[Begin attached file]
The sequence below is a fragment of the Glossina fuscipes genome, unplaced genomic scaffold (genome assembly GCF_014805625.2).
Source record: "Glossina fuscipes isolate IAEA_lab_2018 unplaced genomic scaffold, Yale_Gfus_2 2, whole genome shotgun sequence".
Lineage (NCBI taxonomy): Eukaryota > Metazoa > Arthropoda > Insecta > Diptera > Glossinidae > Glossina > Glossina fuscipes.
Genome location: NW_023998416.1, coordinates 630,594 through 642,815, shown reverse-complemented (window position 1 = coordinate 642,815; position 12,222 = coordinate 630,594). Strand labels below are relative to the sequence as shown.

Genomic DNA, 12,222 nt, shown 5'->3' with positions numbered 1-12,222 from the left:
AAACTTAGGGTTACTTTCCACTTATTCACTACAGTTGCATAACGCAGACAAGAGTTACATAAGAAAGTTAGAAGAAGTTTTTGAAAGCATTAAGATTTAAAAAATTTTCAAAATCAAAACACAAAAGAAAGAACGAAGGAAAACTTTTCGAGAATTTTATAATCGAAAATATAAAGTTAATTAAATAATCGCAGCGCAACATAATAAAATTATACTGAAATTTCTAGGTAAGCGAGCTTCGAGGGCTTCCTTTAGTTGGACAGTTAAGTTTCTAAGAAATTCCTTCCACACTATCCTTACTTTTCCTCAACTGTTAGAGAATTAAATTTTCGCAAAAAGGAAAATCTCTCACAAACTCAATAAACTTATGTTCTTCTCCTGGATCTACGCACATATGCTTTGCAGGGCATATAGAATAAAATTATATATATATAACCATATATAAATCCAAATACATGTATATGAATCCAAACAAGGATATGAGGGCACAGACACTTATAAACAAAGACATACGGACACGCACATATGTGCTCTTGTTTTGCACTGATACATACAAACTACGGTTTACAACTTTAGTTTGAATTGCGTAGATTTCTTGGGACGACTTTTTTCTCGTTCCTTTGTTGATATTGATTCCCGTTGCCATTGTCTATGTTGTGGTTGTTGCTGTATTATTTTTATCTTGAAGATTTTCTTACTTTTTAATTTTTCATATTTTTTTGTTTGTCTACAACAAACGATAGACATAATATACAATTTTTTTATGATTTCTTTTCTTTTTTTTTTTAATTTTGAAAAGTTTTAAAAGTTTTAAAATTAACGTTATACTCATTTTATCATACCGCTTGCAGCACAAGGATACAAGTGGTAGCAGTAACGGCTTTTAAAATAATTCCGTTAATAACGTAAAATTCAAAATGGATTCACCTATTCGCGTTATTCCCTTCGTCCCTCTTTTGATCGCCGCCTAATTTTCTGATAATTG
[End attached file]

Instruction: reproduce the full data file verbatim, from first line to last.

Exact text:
The sequence below is a fragment of the Glossina fuscipes genome, unplaced genomic scaffold (genome assembly GCF_014805625.2).
Source record: "Glossina fuscipes isolate IAEA_lab_2018 unplaced genomic scaffold, Yale_Gfus_2 2, whole genome shotgun sequence".
Lineage (NCBI taxonomy): Eukaryota > Metazoa > Arthropoda > Insecta > Diptera > Glossinidae > Glossina > Glossina fuscipes.
Genome location: NW_023998416.1, coordinates 630,594 through 642,815, shown reverse-complemented (window position 1 = coordinate 642,815; position 12,222 = coordinate 630,594). Strand labels below are relative to the sequence as shown.

Genomic DNA, 12,222 nt, shown 5'->3' with positions numbered 1-12,222 from the left:
AAACTTAGGGTTACTTTCCACTTATTCACTACAGTTGCATAACGCAGACAAGAGTTACATAAGAAAGTTAGAAGAAGTTTTTGAAAGCATTAAGATTTAAAAAATTTTCAAAATCAAAACACAAAAGAAAGAACGAAGGAAAACTTTTCGAGAATTTTATAATCGAAAATATAAAGTTAATTAAATAATCGCAGCGCAACATAATAAAATTATACTGAAATTTCTAGGTAAGCGAGCTTCGAGGGCTTCCTTTAGTTGGACAGTTAAGTTTCTAAGAAATTCCTTCCACACTATCCTTACTTTTCCTCAACTGTTAGAGAATTAAATTTTCGCAAAAAGGAAAATCTCTCACAAACTCAATAAACTTATGTTCTTCTCCTGGATCTACGCACATATGCTTTGCAGGGCATATAGAATAAAATTATATATATATAACCATATATAAATCCAAATACATGTATATGAATCCAAACAAGGATATGAGGGCACAGACACTTATAAACAAAGACATACGGACACGCACATATGTGCTCTTGTTTTGCACTGATACATACAAACTACGGTTTACAACTTTAGTTTGAATTGCGTAGATTTCTTGGGACGACTTTTTTCTCGTTCCTTTGTTGATATTGATTCCCGTTGCCATTGTCTATGTTGTGGTTGTTGCTGTATTATTTTTATCTTGAAGATTTTCTTACTTTTTAATTTTTCATATTTTTTTGTTTGTCTACAACAAACGATAGACATAATATACAATTTTTTTATGATTTCTTTTCTTTTTTTTTTTAATTTTGAAAAGTTTTAAAAGTTTTAAAATTAACGTTATACTCATTTTATCATACCGCTTGCAGCACAAGGATACAAGTGGTAGCAGTAACGGCTTTTAAAATAATTCCGTTAATAACGTAAAATTCAAAATGGATTCACCTATTCGCGTTATTCCCTTCGTCCCTCTTTTGATCGCCGCCTAATTTTCTGATAATTG